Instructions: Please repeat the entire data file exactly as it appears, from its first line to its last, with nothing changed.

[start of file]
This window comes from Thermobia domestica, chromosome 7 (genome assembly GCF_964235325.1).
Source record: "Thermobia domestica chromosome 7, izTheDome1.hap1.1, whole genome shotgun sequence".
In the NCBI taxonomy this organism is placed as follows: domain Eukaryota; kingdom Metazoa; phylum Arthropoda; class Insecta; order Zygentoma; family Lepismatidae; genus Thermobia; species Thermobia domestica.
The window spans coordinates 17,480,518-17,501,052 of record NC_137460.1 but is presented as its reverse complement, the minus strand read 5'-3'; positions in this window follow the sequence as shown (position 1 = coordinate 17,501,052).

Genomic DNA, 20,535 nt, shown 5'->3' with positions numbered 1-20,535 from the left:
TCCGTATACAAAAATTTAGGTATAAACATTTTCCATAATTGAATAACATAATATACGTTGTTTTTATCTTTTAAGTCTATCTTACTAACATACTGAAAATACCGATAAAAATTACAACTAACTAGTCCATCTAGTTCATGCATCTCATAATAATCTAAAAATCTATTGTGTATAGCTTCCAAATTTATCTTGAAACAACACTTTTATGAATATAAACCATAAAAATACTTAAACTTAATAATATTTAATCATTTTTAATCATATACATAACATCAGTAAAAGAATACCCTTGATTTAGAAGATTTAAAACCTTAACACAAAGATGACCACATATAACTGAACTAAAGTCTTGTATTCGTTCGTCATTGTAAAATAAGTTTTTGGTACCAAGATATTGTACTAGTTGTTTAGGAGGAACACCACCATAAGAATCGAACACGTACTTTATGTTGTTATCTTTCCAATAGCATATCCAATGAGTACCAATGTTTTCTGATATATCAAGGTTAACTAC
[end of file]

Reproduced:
This window comes from Thermobia domestica, chromosome 7 (genome assembly GCF_964235325.1).
Source record: "Thermobia domestica chromosome 7, izTheDome1.hap1.1, whole genome shotgun sequence".
In the NCBI taxonomy this organism is placed as follows: domain Eukaryota; kingdom Metazoa; phylum Arthropoda; class Insecta; order Zygentoma; family Lepismatidae; genus Thermobia; species Thermobia domestica.
The window spans coordinates 17,480,518-17,501,052 of record NC_137460.1 but is presented as its reverse complement, the minus strand read 5'-3'; positions in this window follow the sequence as shown (position 1 = coordinate 17,501,052).

Genomic DNA, 20,535 nt, shown 5'->3' with positions numbered 1-20,535 from the left:
TCCGTATACAAAAATTTAGGTATAAACATTTTCCATAATTGAATAACATAATATACGTTGTTTTTATCTTTTAAGTCTATCTTACTAACATACTGAAAATACCGATAAAAATTACAACTAACTAGTCCATCTAGTTCATGCATCTCATAATAATCTAAAAATCTATTGTGTATAGCTTCCAAATTTATCTTGAAACAACACTTTTATGAATATAAACCATAAAAATACTTAAACTTAATAATATTTAATCATTTTTAATCATATACATAACATCAGTAAAAGAATACCCTTGATTTAGAAGATTTAAAACCTTAACACAAAGATGACCACATATAACTGAACTAAAGTCTTGTATTCGTTCGTCATTGTAAAATAAGTTTTTGGTACCAAGATATTGTACTAGTTGTTTAGGAGGAACACCACCATAAGAATCGAACACGTACTTTATGTTGTTATCTTTCCAATAGCATATCCAATGAGTACCAATGTTTTCTGATATATCAAGGTTAACTAC